Low-dose pharmacotherapy should be considered only for people who are at high risk of developing hypertension despite vigorous efforts to decrease blood pressure with one or more nonpharmacological therapies.
Antihypertensive pharmacotherapy has changed over several decades as a result of the introduction of numerous antihypertensive drug classes and large-scale outcomes studies demonstrating its advantages in terms of CVD morbidity and death. Clinicians are now confronted with a multiplicity of antihypertensive medicines from various pharmacological classes and fixed dosage combinations.
Antihypertensive pharmacotherapy often begins with first-line antihypertensive medicines, either alone or in combination. In individuals with greater levels of pretreatment BP, combination therapy may be recommended. ACE inhibitors, angiotensin II receptor blockers (also known as sartans), dihydropyridine calcium channel blockers, and thiazide diuretics are among the first-line antihypertensive drugs.
Beta-blockers are also suggested in patients with heart failure and a low left ventricular ejection fraction or who have had a heart attack, and some recommendations advocate beta-blockers as first-line antihypertensive drugs. Individual efficacy and tolerability should guide the decision. Ethnicity influences antihypertensive drug response, and calcium channel blockers and diuretics may be the first option among blacks.
Furthermore, in specific clinical situations, such as hypertension in pregnant women, other medications such as alpha-methyldopa (a central nervous system alpha adrenoreceptor agonist that inhibits the sympathetic nervous system) or labetalol (a beta adrenoreceptor blocker) are preferable, whereas some first-line antihypertensives, such as ACE inhibitors and angiotensin II receptor blockers, are contraindicated due to Antihypertensive medicine dosage in stages has been shown to reduce adherence and should be avoided wherever feasible.
Many individuals, particularly those with severe hypertension, cannot regulate their blood pressure with monotherapy. When mixing antihypertensive medicines, it is necessary to examine if the drugs have additive or detrimental effects on blood pressure, as well as whether the patient has comorbidities that need specific treatment selections.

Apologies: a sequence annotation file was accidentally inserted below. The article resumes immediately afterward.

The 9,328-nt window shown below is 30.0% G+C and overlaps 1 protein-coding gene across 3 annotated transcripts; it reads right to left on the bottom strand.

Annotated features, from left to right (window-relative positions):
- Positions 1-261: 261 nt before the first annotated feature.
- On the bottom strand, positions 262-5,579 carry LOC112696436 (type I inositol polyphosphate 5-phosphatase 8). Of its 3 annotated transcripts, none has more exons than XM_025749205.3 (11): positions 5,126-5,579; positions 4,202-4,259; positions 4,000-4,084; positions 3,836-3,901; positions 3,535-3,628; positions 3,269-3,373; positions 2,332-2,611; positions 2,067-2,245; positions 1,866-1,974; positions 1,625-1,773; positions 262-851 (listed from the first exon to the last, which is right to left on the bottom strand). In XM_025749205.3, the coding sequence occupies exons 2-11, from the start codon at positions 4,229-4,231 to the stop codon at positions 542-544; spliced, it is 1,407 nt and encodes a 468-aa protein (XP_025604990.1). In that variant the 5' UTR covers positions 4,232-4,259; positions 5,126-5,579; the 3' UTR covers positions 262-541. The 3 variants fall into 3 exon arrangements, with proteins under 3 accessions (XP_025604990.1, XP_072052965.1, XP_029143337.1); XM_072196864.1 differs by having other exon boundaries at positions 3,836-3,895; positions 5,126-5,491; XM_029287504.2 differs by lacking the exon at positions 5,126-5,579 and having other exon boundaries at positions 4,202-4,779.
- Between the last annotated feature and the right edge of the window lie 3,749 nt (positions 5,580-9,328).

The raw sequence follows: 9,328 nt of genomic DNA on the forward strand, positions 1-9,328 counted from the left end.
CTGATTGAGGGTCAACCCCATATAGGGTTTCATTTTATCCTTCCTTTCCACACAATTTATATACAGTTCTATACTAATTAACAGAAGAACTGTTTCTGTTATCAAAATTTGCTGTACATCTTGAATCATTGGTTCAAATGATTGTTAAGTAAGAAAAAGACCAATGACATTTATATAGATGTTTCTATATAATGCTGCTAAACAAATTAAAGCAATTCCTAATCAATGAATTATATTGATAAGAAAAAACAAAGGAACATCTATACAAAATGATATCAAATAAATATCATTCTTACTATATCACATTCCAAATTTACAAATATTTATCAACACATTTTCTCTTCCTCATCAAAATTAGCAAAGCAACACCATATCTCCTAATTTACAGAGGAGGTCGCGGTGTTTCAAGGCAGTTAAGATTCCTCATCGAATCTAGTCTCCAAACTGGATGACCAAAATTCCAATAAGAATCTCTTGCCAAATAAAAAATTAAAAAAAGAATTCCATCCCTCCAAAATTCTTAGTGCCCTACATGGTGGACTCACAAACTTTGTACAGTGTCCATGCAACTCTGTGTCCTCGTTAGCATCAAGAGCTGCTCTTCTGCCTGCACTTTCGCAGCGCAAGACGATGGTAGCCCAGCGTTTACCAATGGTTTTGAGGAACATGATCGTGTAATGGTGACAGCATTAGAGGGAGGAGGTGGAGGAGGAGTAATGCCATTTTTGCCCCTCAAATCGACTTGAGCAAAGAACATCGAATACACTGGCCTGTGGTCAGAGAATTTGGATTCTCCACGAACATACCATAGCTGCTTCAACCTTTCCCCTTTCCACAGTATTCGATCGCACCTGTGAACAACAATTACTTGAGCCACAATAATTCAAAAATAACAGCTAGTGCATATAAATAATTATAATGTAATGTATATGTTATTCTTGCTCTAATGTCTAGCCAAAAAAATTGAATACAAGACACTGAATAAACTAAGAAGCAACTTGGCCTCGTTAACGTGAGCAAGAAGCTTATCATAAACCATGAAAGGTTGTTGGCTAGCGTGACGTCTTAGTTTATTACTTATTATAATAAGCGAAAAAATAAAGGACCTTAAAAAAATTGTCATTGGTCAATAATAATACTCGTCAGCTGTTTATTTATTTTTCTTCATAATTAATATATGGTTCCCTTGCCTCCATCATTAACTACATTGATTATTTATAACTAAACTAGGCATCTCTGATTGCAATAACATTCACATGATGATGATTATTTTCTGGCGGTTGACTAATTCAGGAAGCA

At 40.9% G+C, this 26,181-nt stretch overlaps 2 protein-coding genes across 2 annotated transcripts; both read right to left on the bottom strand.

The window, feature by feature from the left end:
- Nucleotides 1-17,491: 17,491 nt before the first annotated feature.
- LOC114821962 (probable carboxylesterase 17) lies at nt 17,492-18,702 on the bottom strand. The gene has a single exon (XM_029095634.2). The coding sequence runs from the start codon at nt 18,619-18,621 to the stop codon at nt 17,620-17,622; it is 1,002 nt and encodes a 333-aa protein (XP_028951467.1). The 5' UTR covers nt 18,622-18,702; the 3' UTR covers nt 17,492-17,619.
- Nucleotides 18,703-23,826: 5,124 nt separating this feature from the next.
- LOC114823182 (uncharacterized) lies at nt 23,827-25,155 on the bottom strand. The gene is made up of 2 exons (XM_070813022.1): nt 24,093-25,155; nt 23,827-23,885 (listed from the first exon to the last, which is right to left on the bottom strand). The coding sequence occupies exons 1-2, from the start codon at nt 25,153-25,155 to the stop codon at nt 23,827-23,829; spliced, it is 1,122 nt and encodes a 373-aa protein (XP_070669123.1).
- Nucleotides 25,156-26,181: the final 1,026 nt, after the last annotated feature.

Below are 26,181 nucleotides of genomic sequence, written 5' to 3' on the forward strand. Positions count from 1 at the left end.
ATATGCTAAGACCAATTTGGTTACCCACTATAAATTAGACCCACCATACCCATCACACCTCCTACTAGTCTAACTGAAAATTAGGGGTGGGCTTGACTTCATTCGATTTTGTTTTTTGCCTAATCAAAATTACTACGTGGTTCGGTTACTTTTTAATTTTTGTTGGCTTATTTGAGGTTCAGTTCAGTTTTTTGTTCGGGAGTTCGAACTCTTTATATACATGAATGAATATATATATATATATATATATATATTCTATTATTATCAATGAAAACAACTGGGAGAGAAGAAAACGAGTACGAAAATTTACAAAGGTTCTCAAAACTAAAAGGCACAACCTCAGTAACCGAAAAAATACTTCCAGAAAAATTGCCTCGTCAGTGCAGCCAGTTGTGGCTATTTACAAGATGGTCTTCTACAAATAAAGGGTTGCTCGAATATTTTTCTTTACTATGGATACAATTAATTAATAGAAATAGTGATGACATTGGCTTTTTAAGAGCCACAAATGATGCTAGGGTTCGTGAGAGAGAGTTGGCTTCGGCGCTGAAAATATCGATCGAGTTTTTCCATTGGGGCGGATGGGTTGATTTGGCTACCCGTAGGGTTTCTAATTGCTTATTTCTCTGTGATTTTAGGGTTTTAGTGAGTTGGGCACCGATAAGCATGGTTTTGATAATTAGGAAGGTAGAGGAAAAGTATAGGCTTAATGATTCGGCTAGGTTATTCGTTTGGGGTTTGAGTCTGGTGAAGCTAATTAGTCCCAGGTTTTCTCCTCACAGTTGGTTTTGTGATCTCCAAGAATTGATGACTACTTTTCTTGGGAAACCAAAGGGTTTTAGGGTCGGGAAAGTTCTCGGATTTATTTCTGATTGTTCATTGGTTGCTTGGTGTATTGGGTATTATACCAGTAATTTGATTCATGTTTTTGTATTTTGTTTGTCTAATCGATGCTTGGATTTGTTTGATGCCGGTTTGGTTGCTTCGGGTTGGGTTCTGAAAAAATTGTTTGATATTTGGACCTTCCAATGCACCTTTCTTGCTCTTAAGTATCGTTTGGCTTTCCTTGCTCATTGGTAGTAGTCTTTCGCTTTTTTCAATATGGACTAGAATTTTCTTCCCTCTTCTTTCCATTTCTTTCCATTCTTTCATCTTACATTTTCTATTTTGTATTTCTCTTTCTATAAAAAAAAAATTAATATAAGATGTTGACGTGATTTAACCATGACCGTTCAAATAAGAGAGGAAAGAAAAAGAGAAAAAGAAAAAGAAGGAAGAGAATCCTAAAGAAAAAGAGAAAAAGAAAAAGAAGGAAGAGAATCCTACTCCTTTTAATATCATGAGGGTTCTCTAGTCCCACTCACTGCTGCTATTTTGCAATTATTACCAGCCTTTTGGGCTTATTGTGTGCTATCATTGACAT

ACE inhibitors or angiotensin II receptor blockers, thiazide diuretics, and dihydropyridine calcium channel blockers are all additive in decreasing blood pressure and can be taken as a double or triple therapy.
Combining ACE inhibitors and angiotensin II receptor blockers, on the other hand, provides modest BP reduction while raising the risk of renal impairment and hyperkalemia (high blood potassium levels, which can lead to cardiac arrhythmias). Combining RAAS inhibitors with beta-adrenoreceptor blockers contributes modest BP reduction, although this combination is recommended in patients with acute myocardial infarction or heart failure with decreased left ventricular ejection fraction for reasons other than BP reduction.
Hypertension and obesity
Individuals with obesity should lose weight, which is especially crucial if they also have hypertension. Medications for the treatment of obesity have been created, but their approval status varies between the United States and Europe: certain treatments are only licensed in the United States (for example, lorcaserin and topiramate/phentermine), while others are only approved in Europe.
Some weight loss drugs have been shown to lower blood pressure in hypertensive individuals, however their unique pharmacological activities may mitigate the good effects of weight loss on blood pressure and CVD outcomes.
Bariatric surgery is quite successful in reducing body weight, and the risk of arterial hypertension is significantly decreased for up to five years after surgery. However, significant and sustained weight loss is required to significantly lower blood pressure after bariatric surgery, and there are no big clinical trials particularly examining the impact of weight loss drugs or bariatric surgery on hypertension control.
Arterial hypertension is diagnosed when repeated readings at a doctor's office show levels of 140/90 mmHg or above. The diagnosis should be verified by 24-hour ambulatory blood pressure monitoring or home measurement. Other risk factors including end-organ damage should also be examined.
According to current European standards, the goal blood pressure for all individuals, including those with diabetes mellitus or renal failure, is 140/90 mmHg. If the medication is well tolerated, continued reduction of blood pressure with a set lower limit is suggested for the majority of patients.
Non-pharmacological treatments for high blood pressure include limiting salt in the diet, avoiding excessive alcohol use, quitting smoking, eating a balanced diet, exercising, and losing weight. Long-acting dihydropyridine calcium channel blockers, angiotensin-converting enzyme inhibitors or angiotensin-receptor blockers, and thiazide-like diuretics are the first-line medications for arterial hypertension.
Mineralocorticoid-receptor blockers are useful in individuals whose blood pressure cannot be brought down to an acceptable level with first-line medications.